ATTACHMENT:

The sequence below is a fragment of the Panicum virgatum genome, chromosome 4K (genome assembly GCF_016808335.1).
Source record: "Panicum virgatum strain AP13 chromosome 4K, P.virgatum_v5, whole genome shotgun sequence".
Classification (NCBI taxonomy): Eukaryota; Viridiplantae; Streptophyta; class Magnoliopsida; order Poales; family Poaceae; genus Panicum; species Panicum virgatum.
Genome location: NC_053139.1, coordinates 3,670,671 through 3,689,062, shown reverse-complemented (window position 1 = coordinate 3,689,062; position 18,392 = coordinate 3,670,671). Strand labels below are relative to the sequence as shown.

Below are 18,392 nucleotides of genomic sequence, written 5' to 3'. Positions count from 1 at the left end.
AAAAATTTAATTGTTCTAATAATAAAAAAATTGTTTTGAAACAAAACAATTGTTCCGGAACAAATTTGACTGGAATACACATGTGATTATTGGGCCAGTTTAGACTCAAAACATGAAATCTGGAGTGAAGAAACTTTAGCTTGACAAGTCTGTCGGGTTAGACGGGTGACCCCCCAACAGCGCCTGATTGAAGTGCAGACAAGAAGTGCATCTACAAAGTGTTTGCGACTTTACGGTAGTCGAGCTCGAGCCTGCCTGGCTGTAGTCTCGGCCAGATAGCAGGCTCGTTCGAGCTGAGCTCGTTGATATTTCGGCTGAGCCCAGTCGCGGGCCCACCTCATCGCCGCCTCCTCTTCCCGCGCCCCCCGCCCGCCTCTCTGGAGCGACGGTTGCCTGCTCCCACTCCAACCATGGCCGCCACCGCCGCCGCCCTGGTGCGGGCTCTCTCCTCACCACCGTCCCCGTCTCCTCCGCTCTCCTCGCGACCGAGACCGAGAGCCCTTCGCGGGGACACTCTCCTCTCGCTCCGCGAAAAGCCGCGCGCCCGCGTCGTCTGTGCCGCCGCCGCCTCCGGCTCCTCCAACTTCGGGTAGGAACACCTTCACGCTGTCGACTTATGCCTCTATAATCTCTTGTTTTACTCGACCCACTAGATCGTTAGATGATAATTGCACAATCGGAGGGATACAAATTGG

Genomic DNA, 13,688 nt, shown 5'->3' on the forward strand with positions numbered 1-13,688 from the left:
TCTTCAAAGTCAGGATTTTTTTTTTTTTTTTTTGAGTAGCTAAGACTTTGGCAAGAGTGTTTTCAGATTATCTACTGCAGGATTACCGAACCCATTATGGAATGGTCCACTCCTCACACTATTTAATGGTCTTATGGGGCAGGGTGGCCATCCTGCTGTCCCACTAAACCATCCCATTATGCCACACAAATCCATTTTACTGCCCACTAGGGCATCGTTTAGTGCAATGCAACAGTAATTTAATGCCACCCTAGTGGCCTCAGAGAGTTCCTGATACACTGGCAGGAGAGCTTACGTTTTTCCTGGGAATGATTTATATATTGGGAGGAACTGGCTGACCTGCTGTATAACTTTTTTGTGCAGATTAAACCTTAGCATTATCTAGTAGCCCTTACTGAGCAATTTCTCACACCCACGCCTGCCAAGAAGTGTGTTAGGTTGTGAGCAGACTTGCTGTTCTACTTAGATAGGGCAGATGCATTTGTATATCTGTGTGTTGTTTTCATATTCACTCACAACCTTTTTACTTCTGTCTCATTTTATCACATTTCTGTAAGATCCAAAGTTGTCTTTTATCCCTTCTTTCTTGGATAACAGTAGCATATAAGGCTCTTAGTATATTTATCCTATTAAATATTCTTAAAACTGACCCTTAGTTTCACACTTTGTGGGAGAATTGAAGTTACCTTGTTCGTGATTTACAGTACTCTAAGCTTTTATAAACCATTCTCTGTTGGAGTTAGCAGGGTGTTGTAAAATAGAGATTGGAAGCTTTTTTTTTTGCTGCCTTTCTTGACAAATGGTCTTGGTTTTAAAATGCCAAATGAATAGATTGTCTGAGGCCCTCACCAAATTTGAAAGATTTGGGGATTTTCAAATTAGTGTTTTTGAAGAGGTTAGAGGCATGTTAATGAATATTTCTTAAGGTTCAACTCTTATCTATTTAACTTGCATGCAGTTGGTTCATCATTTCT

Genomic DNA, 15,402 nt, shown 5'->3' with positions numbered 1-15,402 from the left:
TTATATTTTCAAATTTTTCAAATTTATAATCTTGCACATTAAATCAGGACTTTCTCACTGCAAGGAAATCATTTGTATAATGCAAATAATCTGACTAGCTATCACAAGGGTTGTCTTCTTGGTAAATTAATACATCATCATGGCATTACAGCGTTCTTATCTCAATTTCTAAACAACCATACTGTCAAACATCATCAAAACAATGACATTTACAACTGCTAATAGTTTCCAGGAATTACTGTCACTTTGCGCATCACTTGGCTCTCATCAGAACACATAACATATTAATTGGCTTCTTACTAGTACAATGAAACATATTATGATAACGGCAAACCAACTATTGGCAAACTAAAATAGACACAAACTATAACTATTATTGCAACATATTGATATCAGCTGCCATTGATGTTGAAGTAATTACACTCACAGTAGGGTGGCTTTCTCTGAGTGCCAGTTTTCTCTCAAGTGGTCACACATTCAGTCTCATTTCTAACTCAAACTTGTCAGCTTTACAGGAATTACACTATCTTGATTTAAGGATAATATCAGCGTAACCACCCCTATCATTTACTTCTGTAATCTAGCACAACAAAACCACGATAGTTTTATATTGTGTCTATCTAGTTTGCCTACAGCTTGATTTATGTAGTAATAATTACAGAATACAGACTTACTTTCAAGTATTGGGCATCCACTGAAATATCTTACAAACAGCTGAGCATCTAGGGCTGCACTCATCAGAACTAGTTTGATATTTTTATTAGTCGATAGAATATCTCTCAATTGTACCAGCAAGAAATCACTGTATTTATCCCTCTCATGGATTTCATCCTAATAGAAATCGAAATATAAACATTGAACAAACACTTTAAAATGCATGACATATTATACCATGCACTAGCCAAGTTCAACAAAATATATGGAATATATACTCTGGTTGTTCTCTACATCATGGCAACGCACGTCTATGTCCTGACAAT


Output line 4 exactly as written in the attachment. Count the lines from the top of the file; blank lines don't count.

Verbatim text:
Genome location: NC_053139.1, coordinates 3,670,671 through 3,689,062, shown reverse-complemented (window position 1 = coordinate 3,689,062; position 18,392 = coordinate 3,670,671). Strand labels below are relative to the sequence as shown.